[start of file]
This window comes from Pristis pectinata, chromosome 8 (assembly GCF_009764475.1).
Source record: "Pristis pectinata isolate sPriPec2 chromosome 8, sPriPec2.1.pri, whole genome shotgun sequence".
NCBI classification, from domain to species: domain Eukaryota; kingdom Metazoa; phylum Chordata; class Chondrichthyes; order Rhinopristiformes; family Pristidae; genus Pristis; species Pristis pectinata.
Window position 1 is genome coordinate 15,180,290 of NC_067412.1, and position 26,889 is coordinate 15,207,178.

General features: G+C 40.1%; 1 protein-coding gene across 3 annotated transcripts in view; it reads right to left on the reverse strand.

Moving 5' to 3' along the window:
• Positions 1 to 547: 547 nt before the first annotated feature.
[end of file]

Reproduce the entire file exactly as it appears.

This window comes from Pristis pectinata, chromosome 8 (assembly GCF_009764475.1).
Source record: "Pristis pectinata isolate sPriPec2 chromosome 8, sPriPec2.1.pri, whole genome shotgun sequence".
NCBI classification, from domain to species: domain Eukaryota; kingdom Metazoa; phylum Chordata; class Chondrichthyes; order Rhinopristiformes; family Pristidae; genus Pristis; species Pristis pectinata.
Window position 1 is genome coordinate 15,180,290 of NC_067412.1, and position 26,889 is coordinate 15,207,178.

General features: G+C 40.1%; 1 protein-coding gene across 3 annotated transcripts in view; it reads right to left on the reverse strand.

Moving 5' to 3' along the window:
• Positions 1 to 547: 547 nt before the first annotated feature.